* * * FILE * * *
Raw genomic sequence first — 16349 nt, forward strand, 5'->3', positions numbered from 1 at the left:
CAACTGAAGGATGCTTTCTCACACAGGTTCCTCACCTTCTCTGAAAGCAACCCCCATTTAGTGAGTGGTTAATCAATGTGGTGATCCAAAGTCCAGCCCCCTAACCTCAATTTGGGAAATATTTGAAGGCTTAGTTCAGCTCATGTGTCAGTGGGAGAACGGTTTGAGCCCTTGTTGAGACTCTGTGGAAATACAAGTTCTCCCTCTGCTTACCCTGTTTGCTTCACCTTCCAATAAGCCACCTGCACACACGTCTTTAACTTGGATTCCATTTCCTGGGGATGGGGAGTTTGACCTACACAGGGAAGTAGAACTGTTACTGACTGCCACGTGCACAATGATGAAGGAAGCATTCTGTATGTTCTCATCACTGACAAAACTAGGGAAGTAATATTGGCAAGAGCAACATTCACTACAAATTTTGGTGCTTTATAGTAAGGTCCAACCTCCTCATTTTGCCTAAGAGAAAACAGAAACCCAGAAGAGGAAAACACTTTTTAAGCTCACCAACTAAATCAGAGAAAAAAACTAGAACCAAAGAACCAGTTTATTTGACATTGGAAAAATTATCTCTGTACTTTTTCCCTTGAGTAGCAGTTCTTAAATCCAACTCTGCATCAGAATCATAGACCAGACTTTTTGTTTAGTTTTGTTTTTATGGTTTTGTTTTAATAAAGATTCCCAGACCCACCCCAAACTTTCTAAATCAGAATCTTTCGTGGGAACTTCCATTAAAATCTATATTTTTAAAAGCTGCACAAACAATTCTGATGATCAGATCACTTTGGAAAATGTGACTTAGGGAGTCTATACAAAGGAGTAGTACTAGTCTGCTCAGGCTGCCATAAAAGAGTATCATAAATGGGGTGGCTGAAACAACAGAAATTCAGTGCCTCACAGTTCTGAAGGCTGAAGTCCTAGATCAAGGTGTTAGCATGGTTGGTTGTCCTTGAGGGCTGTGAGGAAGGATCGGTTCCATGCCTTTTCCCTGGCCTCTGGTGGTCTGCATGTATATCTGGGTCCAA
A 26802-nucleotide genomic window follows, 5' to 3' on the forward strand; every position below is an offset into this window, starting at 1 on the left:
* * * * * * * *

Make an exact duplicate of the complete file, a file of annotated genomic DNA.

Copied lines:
Raw genomic sequence first — 16349 nt, forward strand, 5'->3', positions numbered from 1 at the left:
CAACTGAAGGATGCTTTCTCACACAGGTTCCTCACCTTCTCTGAAAGCAACCCCCATTTAGTGAGTGGTTAATCAATGTGGTGATCCAAAGTCCAGCCCCCTAACCTCAATTTGGGAAATATTTGAAGGCTTAGTTCAGCTCATGTGTCAGTGGGAGAACGGTTTGAGCCCTTGTTGAGACTCTGTGGAAATACAAGTTCTCCCTCTGCTTACCCTGTTTGCTTCACCTTCCAATAAGCCACCTGCACACACGTCTTTAACTTGGATTCCATTTCCTGGGGATGGGGAGTTTGACCTACACAGGGAAGTAGAACTGTTACTGACTGCCACGTGCACAATGATGAAGGAAGCATTCTGTATGTTCTCATCACTGACAAAACTAGGGAAGTAATATTGGCAAGAGCAACATTCACTACAAATTTTGGTGCTTTATAGTAAGGTCCAACCTCCTCATTTTGCCTAAGAGAAAACAGAAACCCAGAAGAGGAAAACACTTTTTAAGCTCACCAACTAAATCAGAGAAAAAAACTAGAACCAAAGAACCAGTTTATTTGACATTGGAAAAATTATCTCTGTACTTTTTCCCTTGAGTAGCAGTTCTTAAATCCAACTCTGCATCAGAATCATAGACCAGACTTTTTGTTTAGTTTTGTTTTTATGGTTTTGTTTTAATAAAGATTCCCAGACCCACCCCAAACTTTCTAAATCAGAATCTTTCGTGGGAACTTCCATTAAAATCTATATTTTTAAAAGCTGCACAAACAATTCTGATGATCAGATCACTTTGGAAAATGTGACTTAGGGAGTCTATACAAAGGAGTAGTACTAGTCTGCTCAGGCTGCCATAAAAGAGTATCATAAATGGGGTGGCTGAAACAACAGAAATTCAGTGCCTCACAGTTCTGAAGGCTGAAGTCCTAGATCAAGGTGTTAGCATGGTTGGTTGTCCTTGAGGGCTGTGAGGAAGGATCGGTTCCATGCCTTTTCCCTGGCCTCTGGTGGTCTGCATGTATATCTGGGTCCAA
A 26802-nucleotide genomic window follows, 5' to 3' on the forward strand; every position below is an offset into this window, starting at 1 on the left: